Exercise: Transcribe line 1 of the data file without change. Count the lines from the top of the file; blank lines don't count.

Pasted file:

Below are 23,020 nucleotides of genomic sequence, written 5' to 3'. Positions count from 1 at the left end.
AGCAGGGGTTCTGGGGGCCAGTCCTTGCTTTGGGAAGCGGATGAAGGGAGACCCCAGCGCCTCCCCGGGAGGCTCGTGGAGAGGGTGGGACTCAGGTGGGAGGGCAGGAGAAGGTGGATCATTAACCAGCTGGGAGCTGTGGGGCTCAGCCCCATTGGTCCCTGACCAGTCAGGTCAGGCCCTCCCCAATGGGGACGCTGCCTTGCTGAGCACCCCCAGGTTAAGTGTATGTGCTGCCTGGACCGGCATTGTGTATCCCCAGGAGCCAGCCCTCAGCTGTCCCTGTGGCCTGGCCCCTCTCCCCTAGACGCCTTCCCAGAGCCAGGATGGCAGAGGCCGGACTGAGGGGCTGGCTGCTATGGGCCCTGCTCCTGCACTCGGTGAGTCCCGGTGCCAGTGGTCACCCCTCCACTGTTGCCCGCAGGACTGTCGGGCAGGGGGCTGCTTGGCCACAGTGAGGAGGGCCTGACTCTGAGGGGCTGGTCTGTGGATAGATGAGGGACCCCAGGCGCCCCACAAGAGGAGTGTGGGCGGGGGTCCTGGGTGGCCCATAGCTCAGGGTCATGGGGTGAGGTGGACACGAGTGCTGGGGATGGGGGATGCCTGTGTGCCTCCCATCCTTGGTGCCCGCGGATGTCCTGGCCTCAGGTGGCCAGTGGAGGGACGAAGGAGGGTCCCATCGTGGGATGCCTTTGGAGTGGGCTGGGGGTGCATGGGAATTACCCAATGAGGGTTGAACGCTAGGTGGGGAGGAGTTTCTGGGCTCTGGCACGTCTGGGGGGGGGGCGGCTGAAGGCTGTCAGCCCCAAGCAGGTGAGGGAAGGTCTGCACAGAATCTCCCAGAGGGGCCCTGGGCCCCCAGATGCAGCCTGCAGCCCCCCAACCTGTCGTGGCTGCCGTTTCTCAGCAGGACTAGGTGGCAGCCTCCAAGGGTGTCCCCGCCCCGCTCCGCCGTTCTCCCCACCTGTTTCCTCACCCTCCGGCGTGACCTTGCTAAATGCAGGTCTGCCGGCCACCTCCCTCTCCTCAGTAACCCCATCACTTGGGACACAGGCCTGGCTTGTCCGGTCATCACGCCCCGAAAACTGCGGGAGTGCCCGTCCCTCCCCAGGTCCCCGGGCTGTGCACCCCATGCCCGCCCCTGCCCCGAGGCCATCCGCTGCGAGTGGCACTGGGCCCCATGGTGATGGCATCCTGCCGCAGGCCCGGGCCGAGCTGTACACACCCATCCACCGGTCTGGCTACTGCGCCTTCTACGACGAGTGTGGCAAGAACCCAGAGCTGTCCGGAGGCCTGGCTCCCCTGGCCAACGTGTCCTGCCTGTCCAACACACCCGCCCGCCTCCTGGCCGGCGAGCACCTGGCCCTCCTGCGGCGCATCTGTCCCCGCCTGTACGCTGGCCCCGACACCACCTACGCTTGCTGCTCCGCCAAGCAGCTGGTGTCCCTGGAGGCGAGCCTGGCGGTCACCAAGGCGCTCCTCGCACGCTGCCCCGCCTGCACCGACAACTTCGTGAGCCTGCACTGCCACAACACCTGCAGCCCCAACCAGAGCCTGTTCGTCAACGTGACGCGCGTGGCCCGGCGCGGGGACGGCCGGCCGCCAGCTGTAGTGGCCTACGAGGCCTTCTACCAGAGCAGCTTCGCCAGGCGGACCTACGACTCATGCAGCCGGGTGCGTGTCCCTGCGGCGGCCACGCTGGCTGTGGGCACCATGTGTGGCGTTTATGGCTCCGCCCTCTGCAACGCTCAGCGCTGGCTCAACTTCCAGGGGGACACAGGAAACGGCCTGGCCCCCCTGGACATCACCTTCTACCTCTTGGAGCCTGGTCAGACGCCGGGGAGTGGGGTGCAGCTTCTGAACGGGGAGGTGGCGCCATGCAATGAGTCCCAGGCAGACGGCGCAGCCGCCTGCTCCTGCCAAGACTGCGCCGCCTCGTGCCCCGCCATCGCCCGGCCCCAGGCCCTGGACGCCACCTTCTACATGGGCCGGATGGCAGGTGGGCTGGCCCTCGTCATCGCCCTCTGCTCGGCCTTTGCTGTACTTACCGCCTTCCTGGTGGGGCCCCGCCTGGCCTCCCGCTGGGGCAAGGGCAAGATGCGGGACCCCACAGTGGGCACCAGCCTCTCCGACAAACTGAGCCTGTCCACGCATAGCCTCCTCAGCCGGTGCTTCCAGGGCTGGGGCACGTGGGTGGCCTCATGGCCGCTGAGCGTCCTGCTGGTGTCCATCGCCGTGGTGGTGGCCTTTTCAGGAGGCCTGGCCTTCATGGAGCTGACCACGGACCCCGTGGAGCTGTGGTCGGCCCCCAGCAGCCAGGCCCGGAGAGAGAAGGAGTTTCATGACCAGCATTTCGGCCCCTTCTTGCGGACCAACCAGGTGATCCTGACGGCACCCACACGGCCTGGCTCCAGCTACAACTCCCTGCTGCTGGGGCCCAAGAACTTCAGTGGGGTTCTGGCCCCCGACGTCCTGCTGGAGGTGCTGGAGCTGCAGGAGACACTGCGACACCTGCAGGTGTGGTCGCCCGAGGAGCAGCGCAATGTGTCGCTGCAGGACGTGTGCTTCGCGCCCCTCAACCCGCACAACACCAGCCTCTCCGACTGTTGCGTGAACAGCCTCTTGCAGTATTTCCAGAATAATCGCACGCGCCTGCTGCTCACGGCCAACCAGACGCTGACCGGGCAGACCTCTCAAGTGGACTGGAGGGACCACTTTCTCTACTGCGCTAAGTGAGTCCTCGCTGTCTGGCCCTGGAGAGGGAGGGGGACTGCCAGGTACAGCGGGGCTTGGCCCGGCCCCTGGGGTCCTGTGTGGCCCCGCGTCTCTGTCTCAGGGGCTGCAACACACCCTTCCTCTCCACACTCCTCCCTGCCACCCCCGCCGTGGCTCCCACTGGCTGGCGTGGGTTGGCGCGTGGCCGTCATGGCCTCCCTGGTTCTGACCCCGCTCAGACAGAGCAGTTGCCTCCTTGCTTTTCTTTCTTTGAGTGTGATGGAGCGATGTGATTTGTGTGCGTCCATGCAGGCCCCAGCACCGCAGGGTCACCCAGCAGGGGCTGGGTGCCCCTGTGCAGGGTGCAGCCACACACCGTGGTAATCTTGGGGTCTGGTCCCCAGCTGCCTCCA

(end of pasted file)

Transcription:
Below are 23,020 nucleotides of genomic sequence, written 5' to 3'. Positions count from 1 at the left end.